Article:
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MPs call to withdraw children rights bill draws e-storm

child
A boy colors a picture on a notebook. (Photo: Envato Elements)
AMMAN — Activists launched a campaign that went viral on the Internet demanding the Parliament to enact a controversial children’s right draft.

The campaign followed calls by a group of lawmakers on the 130-member Lower House to withdraw the draft on grounds it violated societal values and stripped parents of their natural right to raise their children properly.اضافة اعلان

Several lawmakers signed a petition last Sunday, rejecting the draft of the Children’s Rights Law for the year 2022.

In response, activists flooded social media sites with posts, using the hashtag “I stand with the Child Law,” proclaiming unequivocal support for the draft and urging the Chamber of Deputies to legislate it.

They also urged Jordanians to carefully review the draft and compare it to the Convention on the Rights of the Child, giving a deaf ear to rumors and speculations that it stripped parents of their right to tend for their children.

In the past few weeks, the Lower House referred the government-drafted bill to a joint committee, which includes the Women and Family Affairs Committee and the Legal Committee. Ever since, opinions have been divided about the effectiveness and legality of the law, with proponents insisting it protects children, and opponents claiming it will destroy Jordan’s tightly-knit family fabric and encourage children to abandon their religion and ignore traditions.

Rula Al-Batayneh said she disagreed with the opponents of the bill. The draft “protects children and supports them greatly, and there is nothing to prevent it from being passed”, she told Jordan News.

She explained that “all those who attack the draft and stand against it did not read it well, but got carried away by heeding to malicious rumors through social networking sites.”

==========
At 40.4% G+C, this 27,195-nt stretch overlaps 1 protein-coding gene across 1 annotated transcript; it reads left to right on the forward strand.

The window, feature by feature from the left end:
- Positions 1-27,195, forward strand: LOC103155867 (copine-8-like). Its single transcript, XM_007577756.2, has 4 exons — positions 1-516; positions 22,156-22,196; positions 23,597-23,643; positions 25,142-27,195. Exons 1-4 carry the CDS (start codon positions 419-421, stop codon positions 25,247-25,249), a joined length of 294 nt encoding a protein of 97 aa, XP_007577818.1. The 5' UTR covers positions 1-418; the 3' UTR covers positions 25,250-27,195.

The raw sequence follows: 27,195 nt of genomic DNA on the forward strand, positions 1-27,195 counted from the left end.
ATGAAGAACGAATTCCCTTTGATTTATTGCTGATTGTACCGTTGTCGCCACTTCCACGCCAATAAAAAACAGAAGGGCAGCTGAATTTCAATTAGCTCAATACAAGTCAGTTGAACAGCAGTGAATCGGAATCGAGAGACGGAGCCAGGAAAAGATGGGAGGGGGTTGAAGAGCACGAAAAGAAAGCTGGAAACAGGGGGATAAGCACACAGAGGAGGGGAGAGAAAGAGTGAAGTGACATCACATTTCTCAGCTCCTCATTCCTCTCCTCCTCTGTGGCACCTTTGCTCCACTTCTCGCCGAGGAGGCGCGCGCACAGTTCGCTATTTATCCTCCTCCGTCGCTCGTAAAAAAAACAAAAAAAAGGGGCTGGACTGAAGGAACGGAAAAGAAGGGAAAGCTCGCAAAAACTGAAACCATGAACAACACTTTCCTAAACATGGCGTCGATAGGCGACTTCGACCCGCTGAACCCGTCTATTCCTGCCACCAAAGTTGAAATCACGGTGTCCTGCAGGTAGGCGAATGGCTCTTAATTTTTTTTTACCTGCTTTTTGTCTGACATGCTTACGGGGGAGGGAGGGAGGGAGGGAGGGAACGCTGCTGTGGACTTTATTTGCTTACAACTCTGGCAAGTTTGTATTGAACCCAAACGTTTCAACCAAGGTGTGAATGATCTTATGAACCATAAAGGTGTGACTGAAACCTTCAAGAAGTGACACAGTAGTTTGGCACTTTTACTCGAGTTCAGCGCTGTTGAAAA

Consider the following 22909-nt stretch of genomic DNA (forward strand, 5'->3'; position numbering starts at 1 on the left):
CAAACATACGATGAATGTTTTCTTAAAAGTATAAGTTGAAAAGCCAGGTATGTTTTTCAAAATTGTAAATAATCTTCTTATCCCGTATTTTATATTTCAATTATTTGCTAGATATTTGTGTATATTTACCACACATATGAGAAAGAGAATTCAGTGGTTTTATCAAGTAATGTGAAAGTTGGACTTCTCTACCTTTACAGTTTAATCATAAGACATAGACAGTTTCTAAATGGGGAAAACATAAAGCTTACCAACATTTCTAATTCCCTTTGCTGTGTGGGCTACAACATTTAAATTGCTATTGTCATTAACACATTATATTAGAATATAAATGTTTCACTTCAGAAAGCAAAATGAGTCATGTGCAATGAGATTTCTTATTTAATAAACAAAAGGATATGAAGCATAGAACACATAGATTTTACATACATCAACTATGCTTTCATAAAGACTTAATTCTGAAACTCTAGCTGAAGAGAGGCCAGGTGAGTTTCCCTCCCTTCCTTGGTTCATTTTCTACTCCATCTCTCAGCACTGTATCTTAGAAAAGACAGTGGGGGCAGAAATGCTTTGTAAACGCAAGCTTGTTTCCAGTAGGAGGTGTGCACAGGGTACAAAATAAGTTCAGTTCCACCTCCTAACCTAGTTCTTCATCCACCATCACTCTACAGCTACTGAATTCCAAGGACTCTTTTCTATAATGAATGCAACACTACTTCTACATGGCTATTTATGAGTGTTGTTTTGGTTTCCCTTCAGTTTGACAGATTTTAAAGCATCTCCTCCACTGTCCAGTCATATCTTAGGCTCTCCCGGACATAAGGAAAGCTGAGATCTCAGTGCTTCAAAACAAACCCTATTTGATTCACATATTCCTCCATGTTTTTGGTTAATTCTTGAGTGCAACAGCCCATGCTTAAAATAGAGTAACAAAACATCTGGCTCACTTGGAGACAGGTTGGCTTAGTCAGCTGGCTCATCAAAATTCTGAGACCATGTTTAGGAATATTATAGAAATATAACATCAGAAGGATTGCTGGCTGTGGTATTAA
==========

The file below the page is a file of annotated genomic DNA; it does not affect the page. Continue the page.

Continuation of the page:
Yasmin Qudah, who had active interaction under the hashtag, told Jordan News that the bill “keeps pace with changes and development, and everyone should support its adoption”.

She noted that “some parents still abuse their children and steal from them their most basic rights”.

“The legislation will prevent this, or at least significantly reduce it,” she added.

Social media geek Mohammad Hamzeh urged his countrymen to “support the adoption of the draft because it consolidates the rights of the Jordanian child and the family”.

“The provisions of the bill do not conflict with societal customs and traditions, contrary to what some claim,” he insisted.

Some countered, however. Ahmad Mansour said he is “against the draft in its current form” because the vague legal jargon in it could be misinterpreted.

He stressed that he supports the preservation of children’s rights, “but that should be done in a better form”.

“Some of the current legal text contain words that may not be understood by some, or have more than one meaning, and they must be amended.”

“I am not against the adoption of a law on the rights of the children, but I am against the misuse of this law in a way that would harm the child and his family,” he said.

Lawmaker Zainab Al-Bdoul said that the internal structure of the Lower House dictates that deputies send any law drafted by the government to a specialized committee, which reviews it and either approves, or rejects it.

“Currently, the Children’s Rights daft is in the hands of the relevant committee,” she told Jordan News, noting that the Lower House has other legislation on its list to be debated before the children’s bill.

“There will be an extensive dialogue on this bill between the Women and Family Affairs Committee and the Legal Committee,” she said. “Additionally, experts, consultants and representatives of civil society institutions will be summoned to discuss it to come up with a good law.”

MP Zaid Otoum said “adopting a memorandum to withdraw the draft law means that some deputies have waived their power to consider and amend laws.”

“We should continue with the steps of approving the bill,” he said. “It should be considered and discussed in its entirety carefully.”

“If there are some articles that must be amended, and there is consensus that they will harm the Jordanian society, then they can be amended with a vote in the Lower House,” he explained.


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